What is a debt-to-income ratio?

One large ball and one small ball are balanced on a seesaw, representing the balance of debt to your income.

Your debt-to-income ratio (DTI), also known as a loan to income ratio (LTI), is an important factor to consider during the home loan application process. It is essentially the balance struck between your debts and your income, commonly expressed as a two-digit decimal.  

Lenders will look at your DTI ratio as a way to determine your serviceability, that is, your ability to make mortgage repayments without falling into a tough financial position. It’s partly a mark of APRA-mandated responsible lending, partly to make sure the bank gets the money they’ve lent back without too much hassle.

How to calculate your debt-to-income ratio (DTI)

To calculate your debt-to-income ratio for a home loan, you’ll need to take the total amount of debts and liabilities you have (including your home loan amount), then divide that number by your pre-tax (or, gross) income. The number your calculator spits out is your DTI – easy!

What income and debts are used to calculate your DTI?

The sorts of income used to calculate your debt-to-income ratio can include:

  • Your gross income (pre-tax)
  • Overtime pay and bonuses
  • Casual/contract work income
  • Commission
  • Rental income from investment properties
  • If self-employed, net profit before tax

The debts which will factor into your debt-to-income ratio can include:

Let’s look at an example of how to calculate a debt-to-income ratio:

Ash is applying for a $300,000 home loan and has a gross income of $60,000 per annum. They currently have a car loan worth $10,000 and a credit card with a limit of $2,000. 

If Ash adds up all their debts (home loan, credit card, and car loan), they end up with $312,000. Divide that number by their income of $60,000, and we find their debt-to-income ratio is 5.20.

A DTI ratio of 5.2 will generally place Ash in the “good, but not great” category in a lender’s eyes. This means that the amount Ash can borrow might be more than someone with a bad (high) DTI.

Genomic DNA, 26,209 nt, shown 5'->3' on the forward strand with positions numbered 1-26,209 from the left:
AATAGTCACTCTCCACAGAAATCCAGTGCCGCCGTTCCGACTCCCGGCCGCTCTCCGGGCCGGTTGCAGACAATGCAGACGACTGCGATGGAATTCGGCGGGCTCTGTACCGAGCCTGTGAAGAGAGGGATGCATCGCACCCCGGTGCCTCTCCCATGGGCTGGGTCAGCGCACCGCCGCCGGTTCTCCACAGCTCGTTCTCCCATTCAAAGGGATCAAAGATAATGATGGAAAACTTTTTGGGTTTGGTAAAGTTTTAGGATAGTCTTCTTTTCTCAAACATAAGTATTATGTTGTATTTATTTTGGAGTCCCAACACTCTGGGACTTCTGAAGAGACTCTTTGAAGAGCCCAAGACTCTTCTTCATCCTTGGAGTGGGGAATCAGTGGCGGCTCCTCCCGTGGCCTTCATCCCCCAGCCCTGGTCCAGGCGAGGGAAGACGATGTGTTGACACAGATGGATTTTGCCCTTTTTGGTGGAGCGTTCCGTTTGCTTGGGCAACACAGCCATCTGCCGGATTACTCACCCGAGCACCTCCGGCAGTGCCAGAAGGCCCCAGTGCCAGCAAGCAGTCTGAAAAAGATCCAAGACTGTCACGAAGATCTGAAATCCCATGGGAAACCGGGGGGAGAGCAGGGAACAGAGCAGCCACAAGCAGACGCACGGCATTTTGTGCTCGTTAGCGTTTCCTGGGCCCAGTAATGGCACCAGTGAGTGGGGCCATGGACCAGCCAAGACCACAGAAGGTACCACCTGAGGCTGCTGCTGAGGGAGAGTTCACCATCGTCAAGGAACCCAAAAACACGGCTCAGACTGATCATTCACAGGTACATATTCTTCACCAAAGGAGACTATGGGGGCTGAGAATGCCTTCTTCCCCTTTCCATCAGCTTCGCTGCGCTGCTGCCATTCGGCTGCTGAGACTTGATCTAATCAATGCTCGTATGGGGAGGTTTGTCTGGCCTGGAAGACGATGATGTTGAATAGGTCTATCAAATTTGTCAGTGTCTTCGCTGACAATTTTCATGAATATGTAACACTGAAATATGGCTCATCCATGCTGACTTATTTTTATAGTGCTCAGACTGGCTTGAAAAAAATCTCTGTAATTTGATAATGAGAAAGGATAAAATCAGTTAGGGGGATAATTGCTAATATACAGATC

What is a good DTI ratio?

The higher your debt-to-income ratio, the less likely you’ll be able to secure the loan you want. With a “high” DTI of 9 or above, your likelihood drops to near-zero. So it’s best to tackle any other debts or loans you’ve got first, before going for a home loan.

If you don’t have any other debts, then you’ll need to increase your income to balance out that ratio, or have a look at some other things you can do if the bank won’t lend you as much as you want.

As a general rule, low, medium, and high debt-to-income ratios look something like this:  

  • Low DTI: 3.0 or below, considered excellent
  • Medium DTI: 4.0 – 6.0, considered good, but not excellent
  • High DTI: 7 – 9.0 or higher, considered risky

Do banks have official debt-to-income (DTI) limits?

Lenders often have maximum debt-to-income ratios that, if exceeded, they generally won’t approve a home loan for. While these aren’t necessarily set-in-stone, you could use them as a guide when considering a lender based on your circumstances. 

Here are some examples of maximum DTIs from the big four banks in Australia:

  • ANZ max. DTI: 7.5
  • Commbank max. DTI: 7.0
  • NAB max. DTI: 8.0
  • Westpac max. DTI: 7.0, however they may refer an application with this DTI or higher to their credit department for further review.

However, these DTI ratio limits aren’t exclusive to the big players. Other lenders are joining the ranks of banks toeing the seven-or-under DTI line. 

If you want to read more about home loans, then have a look at some of our other guides and articles. Or compare home loans now, to see what rates and offers are currently available in the Mozo database.

Home loan comparisons on Mozo - last updated 13 August 2022

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